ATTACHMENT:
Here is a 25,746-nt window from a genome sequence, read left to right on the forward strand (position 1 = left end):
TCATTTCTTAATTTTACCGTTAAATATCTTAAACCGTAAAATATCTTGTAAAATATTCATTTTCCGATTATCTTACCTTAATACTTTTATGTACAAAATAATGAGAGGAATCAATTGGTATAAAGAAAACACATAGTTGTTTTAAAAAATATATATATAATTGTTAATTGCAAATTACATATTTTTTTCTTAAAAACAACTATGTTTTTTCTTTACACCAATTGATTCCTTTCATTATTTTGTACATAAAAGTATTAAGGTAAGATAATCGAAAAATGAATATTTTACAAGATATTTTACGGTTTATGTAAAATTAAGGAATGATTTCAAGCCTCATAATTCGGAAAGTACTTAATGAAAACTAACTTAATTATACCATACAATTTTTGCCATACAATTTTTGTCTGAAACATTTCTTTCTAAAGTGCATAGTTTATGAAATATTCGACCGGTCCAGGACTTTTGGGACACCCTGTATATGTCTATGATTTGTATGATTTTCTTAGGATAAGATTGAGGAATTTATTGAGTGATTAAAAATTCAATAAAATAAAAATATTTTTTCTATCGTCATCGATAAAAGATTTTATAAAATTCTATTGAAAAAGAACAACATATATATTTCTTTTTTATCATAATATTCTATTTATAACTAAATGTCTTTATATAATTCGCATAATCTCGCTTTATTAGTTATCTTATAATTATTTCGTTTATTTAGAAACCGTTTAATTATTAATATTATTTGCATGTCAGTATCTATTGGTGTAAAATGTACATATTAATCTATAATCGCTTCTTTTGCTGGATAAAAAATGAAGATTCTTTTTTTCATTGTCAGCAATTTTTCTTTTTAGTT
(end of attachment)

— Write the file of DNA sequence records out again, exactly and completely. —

Here is a 25,746-nt window from a genome sequence, read left to right on the forward strand (position 1 = left end):
TCATTTCTTAATTTTACCGTTAAATATCTTAAACCGTAAAATATCTTGTAAAATATTCATTTTCCGATTATCTTACCTTAATACTTTTATGTACAAAATAATGAGAGGAATCAATTGGTATAAAGAAAACACATAGTTGTTTTAAAAAATATATATATAATTGTTAATTGCAAATTACATATTTTTTTCTTAAAAACAACTATGTTTTTTCTTTACACCAATTGATTCCTTTCATTATTTTGTACATAAAAGTATTAAGGTAAGATAATCGAAAAATGAATATTTTACAAGATATTTTACGGTTTATGTAAAATTAAGGAATGATTTCAAGCCTCATAATTCGGAAAGTACTTAATGAAAACTAACTTAATTATACCATACAATTTTTGCCATACAATTTTTGTCTGAAACATTTCTTTCTAAAGTGCATAGTTTATGAAATATTCGACCGGTCCAGGACTTTTGGGACACCCTGTATATGTCTATGATTTGTATGATTTTCTTAGGATAAGATTGAGGAATTTATTGAGTGATTAAAAATTCAATAAAATAAAAATATTTTTTCTATCGTCATCGATAAAAGATTTTATAAAATTCTATTGAAAAAGAACAACATATATATTTCTTTTTTATCATAATATTCTATTTATAACTAAATGTCTTTATATAATTCGCATAATCTCGCTTTATTAGTTATCTTATAATTATTTCGTTTATTTAGAAACCGTTTAATTATTAATATTATTTGCATGTCAGTATCTATTGGTGTAAAATGTACATATTAATCTATAATCGCTTCTTTTGCTGGATAAAAAATGAAGATTCTTTTTTTCATTGTCAGCAATTTTTCTTTTTAGTT